Yours Truly,



What you’re seeing is not exclusive to RomComs. It is, in fact, the fate of all genre to eventually be twisted, parodied, and stretched to its limits. Genre comes into existence not yet formed, then flares into magnificent being, only to self-destruct and be reborn anew. It’s like the life of a star.

Let’s use the example of the Western. The Great Train Robbery (1903) is often called the first, but it wasn’t the first film to play around with what we would later define as Western tropes, and it lacks some of the tropes Westerns would eventually be epitomized by. This grew and manifested into a full-blown genre, with a set of expectations to fulfill for its audience. And therein lies the challenge of genre. Eventually the formula will be honed to perfection by masters of their class (like John Ford), then slightly re-imagined by later auteurs (like Sergio Leone), then self-destruct when their predictability becomes a joke (Mel Brooks’ Blazing Saddles), and finally be reborn in a new light once society has had some time to meditate on what made them meaningful to begin with (Clint Eastwood’s Unforgiven).

It’s hard to say where the RomCom genre is right now. These trends are usually only easy to pin in hindsight. I can say that Comedy in general (romantic or not) is leaning further towards irreverent satire than ever before. It started with shows like The Simpsons and Seinfeld, and evolved into South Park, and then Family Guy. The Daily Show and The Colbert Report is the only way some young people would watch the news because they felt like the only way they would hear the truth is if it was masked as humor. (Since network executives are obviously humorless, it keeps “The Man” from meddling.) Flash-forward to today. Deadpool is one of the most successful superhero franchise starters of all time. Irreverence and satire has finally caught on in the United States, and it’s only escalating over time. Why is this? Is it because kids have no respect? I’ll fall back on the age-old adage – It’s funny because it’s true.

One thing I’d like to point out though is that both your modern examples of RomComs come from the Judd Apatow factory of heartfelt loser comedies. The 40-Year-Old Virgin, Forgetting Sarah Marshall, and Knocked Up are all the male-centric equivalents from the same brain trust that eventually brought us Bridesmaids and Trainwreck. While all of these films have romance in their plots, I’m not sure I’d necessarily call them RomComs. Speaking for my generation, however, I can agree that these movies in particular feel like “true” post-modern analogs to the genre. Why? Because we’re  deeply broken, and we know it. Seeing Seth Rogen or Amy Schumer pull themselves out of self-medicating lifestyles, face the many many emotional and societal problems that overwhelm them, and learn to be barely functional adults is our fairy tale ending. We may like the pre-00’s classic RomComs, but being a Tom Hanks-styled successful businessman with a heart of gold, or a Meg Ryan styled quirky but lovable lady who just never can find the right guy feels like an unbelievable starting point.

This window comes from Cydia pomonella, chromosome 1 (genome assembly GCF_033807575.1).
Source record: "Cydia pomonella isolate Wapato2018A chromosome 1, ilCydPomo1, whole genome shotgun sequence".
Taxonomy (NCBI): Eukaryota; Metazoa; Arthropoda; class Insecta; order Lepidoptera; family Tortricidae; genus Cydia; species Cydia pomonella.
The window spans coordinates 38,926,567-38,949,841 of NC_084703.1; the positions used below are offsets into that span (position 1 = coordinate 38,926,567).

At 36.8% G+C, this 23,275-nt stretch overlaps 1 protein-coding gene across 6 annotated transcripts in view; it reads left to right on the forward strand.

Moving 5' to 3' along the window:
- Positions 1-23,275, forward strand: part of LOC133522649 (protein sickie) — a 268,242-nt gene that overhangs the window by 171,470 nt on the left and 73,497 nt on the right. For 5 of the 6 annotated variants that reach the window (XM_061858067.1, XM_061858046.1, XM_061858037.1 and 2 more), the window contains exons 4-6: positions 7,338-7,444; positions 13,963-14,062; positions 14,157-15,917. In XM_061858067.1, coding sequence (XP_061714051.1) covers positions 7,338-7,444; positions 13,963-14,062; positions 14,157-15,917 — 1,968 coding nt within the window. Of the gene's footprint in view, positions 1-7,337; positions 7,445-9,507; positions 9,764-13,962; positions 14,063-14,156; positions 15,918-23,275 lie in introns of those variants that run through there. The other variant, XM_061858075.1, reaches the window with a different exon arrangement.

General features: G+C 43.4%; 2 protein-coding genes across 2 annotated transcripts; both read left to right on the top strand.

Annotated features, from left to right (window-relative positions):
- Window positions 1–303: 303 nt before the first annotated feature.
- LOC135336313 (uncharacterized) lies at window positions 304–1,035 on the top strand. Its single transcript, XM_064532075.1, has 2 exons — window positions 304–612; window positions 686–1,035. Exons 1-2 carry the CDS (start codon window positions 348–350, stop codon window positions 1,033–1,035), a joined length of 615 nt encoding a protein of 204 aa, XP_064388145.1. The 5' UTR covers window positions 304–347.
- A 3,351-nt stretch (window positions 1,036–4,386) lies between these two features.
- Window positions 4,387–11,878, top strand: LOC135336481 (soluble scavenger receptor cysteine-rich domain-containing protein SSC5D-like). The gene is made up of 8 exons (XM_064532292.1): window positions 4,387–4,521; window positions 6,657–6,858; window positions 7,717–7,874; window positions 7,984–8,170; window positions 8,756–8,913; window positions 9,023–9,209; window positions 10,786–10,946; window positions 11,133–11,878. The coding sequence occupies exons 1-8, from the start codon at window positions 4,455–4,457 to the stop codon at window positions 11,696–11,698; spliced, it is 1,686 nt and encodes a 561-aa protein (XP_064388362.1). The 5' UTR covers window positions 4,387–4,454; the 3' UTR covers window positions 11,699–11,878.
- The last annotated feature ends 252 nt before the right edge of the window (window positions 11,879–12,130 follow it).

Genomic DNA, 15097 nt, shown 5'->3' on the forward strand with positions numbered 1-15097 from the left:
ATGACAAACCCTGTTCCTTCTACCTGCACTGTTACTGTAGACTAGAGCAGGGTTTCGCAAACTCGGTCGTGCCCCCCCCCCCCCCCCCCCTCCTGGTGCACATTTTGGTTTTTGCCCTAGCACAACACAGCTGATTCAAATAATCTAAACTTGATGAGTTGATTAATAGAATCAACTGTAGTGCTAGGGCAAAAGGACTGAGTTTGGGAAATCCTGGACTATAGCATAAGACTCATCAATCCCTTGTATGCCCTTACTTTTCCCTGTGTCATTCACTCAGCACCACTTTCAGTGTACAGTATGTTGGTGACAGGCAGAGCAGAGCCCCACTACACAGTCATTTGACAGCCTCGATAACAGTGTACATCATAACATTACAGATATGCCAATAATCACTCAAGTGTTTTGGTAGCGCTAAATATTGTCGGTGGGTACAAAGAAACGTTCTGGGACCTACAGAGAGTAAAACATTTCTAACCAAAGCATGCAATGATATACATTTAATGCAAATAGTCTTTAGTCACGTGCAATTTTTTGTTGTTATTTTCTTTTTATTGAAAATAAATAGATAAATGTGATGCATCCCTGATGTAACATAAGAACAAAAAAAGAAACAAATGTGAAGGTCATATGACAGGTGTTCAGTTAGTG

I think that to most people who don’t understand this starting point, the crassness of modern Comedy feels like society has set a low standard for itself. I understand that. I don’t like that Seth Rogen was the everyman of my generation, but I at least take solace in the fact that he helped us process our shit enough that we’ve recently been promoted to Chris Pratt.

Speaking of the ladies specifically: comics like Amy Schumer, Melissa McCarthy, Kristen Wiig, Tina Fey, and Mindy Kaling are meeting young women where they are right now. They’re reminding them that it’s okay not to be physically or even emotionally perfect. They’re not trying to take Meg Ryan down to their level, but they’re openly telling women that it’s okay if they’re not there yet, and that even trainwrecks like them deserve love. Most importantly, they’re not ignoring that their problems exist, or suggesting that romance is the cure to what ails them. They are, in fact, showing them healthy ways to overcome their hangups, while learning the humor and humanity of their own weaknesses.

I, for one, I’m really happy that women have earned the right to be so glaringly flawed in such a public way. Hopefully, it will set a trend of more women believing in themselves, regardless of their individual hangups, and expecting men to extend them the same courtesy.

Men might even start thinking human women could be simultaneously hot AND funny!

Even though Judd Apatow-branded raunchy humor doesn’t extend to all recent comedies featuring romance, the deeply flawed characters certainly do (Silver Linings Playbook, Moonrise Kingdom, Ruby Sparks, Don Jon, Magic Mike XXLMei Ren Yu, and Whiskey Tango Foxtrot). I’m not sure when the RomCom genre as you remember it will reappear, but I don’t think it’ll be before young people (men and women alike) begin to feel hope again.

That’s another week of the Mailbag come and gone! Be sure to share your thoughts on genre and nerd entitlement in the comments section. And keep feeding the mailbag, by emailing us at